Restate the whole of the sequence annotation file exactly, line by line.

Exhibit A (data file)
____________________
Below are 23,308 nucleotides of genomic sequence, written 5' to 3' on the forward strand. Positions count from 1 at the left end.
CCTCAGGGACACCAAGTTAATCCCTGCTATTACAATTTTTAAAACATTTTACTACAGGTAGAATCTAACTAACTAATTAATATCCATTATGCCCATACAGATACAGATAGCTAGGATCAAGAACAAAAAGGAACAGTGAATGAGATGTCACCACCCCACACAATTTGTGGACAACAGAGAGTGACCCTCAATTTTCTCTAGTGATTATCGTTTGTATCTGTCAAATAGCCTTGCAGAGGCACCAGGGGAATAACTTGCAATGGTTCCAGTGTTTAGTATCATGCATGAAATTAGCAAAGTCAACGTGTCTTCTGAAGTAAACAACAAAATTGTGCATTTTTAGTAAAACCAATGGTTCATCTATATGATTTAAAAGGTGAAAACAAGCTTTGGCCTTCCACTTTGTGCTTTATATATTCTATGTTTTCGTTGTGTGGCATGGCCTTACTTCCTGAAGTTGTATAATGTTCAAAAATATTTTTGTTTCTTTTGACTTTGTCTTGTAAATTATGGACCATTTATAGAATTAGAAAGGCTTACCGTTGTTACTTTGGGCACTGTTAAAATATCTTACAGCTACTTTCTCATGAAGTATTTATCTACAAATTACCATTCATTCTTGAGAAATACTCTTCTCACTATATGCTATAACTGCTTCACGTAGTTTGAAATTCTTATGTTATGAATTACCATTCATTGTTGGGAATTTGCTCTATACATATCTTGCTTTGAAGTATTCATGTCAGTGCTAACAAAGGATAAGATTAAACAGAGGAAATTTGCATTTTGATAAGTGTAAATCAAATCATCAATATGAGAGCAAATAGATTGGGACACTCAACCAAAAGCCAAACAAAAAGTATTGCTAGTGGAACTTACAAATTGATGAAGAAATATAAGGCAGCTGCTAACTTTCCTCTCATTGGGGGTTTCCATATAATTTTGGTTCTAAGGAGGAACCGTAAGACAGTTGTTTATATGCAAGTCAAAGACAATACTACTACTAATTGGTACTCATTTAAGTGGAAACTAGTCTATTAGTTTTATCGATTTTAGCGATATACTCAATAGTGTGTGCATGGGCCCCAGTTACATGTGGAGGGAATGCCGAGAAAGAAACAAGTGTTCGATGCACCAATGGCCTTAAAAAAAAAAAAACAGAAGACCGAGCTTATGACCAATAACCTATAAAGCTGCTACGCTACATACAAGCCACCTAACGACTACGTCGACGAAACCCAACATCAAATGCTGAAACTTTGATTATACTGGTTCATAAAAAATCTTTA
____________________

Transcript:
Below are 23,308 nucleotides of genomic sequence, written 5' to 3' on the forward strand. Positions count from 1 at the left end.
CCTCAGGGACACCAAGTTAATCCCTGCTATTACAATTTTTAAAACATTTTACTACAGGTAGAATCTAACTAACTAATTAATATCCATTATGCCCATACAGATACAGATAGCTAGGATCAAGAACAAAAAGGAACAGTGAATGAGATGTCACCACCCCACACAATTTGTGGACAACAGAGAGTGACCCTCAATTTTCTCTAGTGATTATCGTTTGTATCTGTCAAATAGCCTTGCAGAGGCACCAGGGGAATAACTTGCAATGGTTCCAGTGTTTAGTATCATGCATGAAATTAGCAAAGTCAACGTGTCTTCTGAAGTAAACAACAAAATTGTGCATTTTTAGTAAAACCAATGGTTCATCTATATGATTTAAAAGGTGAAAACAAGCTTTGGCCTTCCACTTTGTGCTTTATATATTCTATGTTTTCGTTGTGTGGCATGGCCTTACTTCCTGAAGTTGTATAATGTTCAAAAATATTTTTGTTTCTTTTGACTTTGTCTTGTAAATTATGGACCATTTATAGAATTAGAAAGGCTTACCGTTGTTACTTTGGGCACTGTTAAAATATCTTACAGCTACTTTCTCATGAAGTATTTATCTACAAATTACCATTCATTCTTGAGAAATACTCTTCTCACTATATGCTATAACTGCTTCACGTAGTTTGAAATTCTTATGTTATGAATTACCATTCATTGTTGGGAATTTGCTCTATACATATCTTGCTTTGAAGTATTCATGTCAGTGCTAACAAAGGATAAGATTAAACAGAGGAAATTTGCATTTTGATAAGTGTAAATCAAATCATCAATATGAGAGCAAATAGATTGGGACACTCAACCAAAAGCCAAACAAAAAGTATTGCTAGTGGAACTTACAAATTGATGAAGAAATATAAGGCAGCTGCTAACTTTCCTCTCATTGGGGGTTTCCATATAATTTTGGTTCTAAGGAGGAACCGTAAGACAGTTGTTTATATGCAAGTCAAAGACAATACTACTACTAATTGGTACTCATTTAAGTGGAAACTAGTCTATTAGTTTTATCGATTTTAGCGATATACTCAATAGTGTGTGCATGGGCCCCAGTTACATGTGGAGGGAATGCCGAGAAAGAAACAAGTGTTCGATGCACCAATGGCCTTAAAAAAAAAAAAACAGAAGACCGAGCTTATGACCAATAACCTATAAAGCTGCTACGCTACATACAAGCCACCTAACGACTACGTCGACGAAACCCAACATCAAATGCTGAAACTTTGATTATACTGGTTCATAAAAAATCTTTA